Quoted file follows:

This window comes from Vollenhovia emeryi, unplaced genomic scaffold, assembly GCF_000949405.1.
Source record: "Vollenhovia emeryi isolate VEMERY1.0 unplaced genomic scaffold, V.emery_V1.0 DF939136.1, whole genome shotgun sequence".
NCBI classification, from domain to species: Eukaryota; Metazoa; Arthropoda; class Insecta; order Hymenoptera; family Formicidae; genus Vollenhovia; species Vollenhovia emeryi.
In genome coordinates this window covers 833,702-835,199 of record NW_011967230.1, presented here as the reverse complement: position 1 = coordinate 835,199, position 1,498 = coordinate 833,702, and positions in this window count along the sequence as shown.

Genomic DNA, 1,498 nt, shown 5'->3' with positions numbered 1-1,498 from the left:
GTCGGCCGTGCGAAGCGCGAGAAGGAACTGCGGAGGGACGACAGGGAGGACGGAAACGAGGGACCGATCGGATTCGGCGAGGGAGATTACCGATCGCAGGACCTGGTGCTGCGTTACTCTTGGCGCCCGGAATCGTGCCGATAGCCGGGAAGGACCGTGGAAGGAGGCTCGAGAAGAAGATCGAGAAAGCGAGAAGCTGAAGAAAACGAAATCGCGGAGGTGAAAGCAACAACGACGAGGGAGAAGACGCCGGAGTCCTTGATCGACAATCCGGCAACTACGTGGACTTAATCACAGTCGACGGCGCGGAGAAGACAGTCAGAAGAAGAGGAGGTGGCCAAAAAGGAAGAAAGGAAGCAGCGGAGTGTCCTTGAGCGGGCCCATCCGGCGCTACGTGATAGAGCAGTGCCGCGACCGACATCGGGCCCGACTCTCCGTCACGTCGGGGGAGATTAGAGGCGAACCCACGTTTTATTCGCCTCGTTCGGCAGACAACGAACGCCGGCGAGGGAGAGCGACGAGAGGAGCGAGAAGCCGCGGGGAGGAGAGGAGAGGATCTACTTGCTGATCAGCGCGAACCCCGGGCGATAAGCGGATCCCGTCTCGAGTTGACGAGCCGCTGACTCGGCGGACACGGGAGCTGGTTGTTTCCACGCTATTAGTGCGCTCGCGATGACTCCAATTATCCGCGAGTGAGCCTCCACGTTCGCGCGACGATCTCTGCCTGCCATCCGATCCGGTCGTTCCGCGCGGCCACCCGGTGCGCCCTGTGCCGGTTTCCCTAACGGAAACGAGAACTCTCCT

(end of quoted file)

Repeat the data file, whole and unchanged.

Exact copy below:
This window comes from Vollenhovia emeryi, unplaced genomic scaffold, assembly GCF_000949405.1.
Source record: "Vollenhovia emeryi isolate VEMERY1.0 unplaced genomic scaffold, V.emery_V1.0 DF939136.1, whole genome shotgun sequence".
NCBI classification, from domain to species: Eukaryota; Metazoa; Arthropoda; class Insecta; order Hymenoptera; family Formicidae; genus Vollenhovia; species Vollenhovia emeryi.
In genome coordinates this window covers 833,702-835,199 of record NW_011967230.1, presented here as the reverse complement: position 1 = coordinate 835,199, position 1,498 = coordinate 833,702, and positions in this window count along the sequence as shown.

Genomic DNA, 1,498 nt, shown 5'->3' with positions numbered 1-1,498 from the left:
GTCGGCCGTGCGAAGCGCGAGAAGGAACTGCGGAGGGACGACAGGGAGGACGGAAACGAGGGACCGATCGGATTCGGCGAGGGAGATTACCGATCGCAGGACCTGGTGCTGCGTTACTCTTGGCGCCCGGAATCGTGCCGATAGCCGGGAAGGACCGTGGAAGGAGGCTCGAGAAGAAGATCGAGAAAGCGAGAAGCTGAAGAAAACGAAATCGCGGAGGTGAAAGCAACAACGACGAGGGAGAAGACGCCGGAGTCCTTGATCGACAATCCGGCAACTACGTGGACTTAATCACAGTCGACGGCGCGGAGAAGACAGTCAGAAGAAGAGGAGGTGGCCAAAAAGGAAGAAAGGAAGCAGCGGAGTGTCCTTGAGCGGGCCCATCCGGCGCTACGTGATAGAGCAGTGCCGCGACCGACATCGGGCCCGACTCTCCGTCACGTCGGGGGAGATTAGAGGCGAACCCACGTTTTATTCGCCTCGTTCGGCAGACAACGAACGCCGGCGAGGGAGAGCGACGAGAGGAGCGAGAAGCCGCGGGGAGGAGAGGAGAGGATCTACTTGCTGATCAGCGCGAACCCCGGGCGATAAGCGGATCCCGTCTCGAGTTGACGAGCCGCTGACTCGGCGGACACGGGAGCTGGTTGTTTCCACGCTATTAGTGCGCTCGCGATGACTCCAATTATCCGCGAGTGAGCCTCCACGTTCGCGCGACGATCTCTGCCTGCCATCCGATCCGGTCGTTCCGCGCGGCCACCCGGTGCGCCCTGTGCCGGTTTCCCTAACGGAAACGAGAACTCTCCT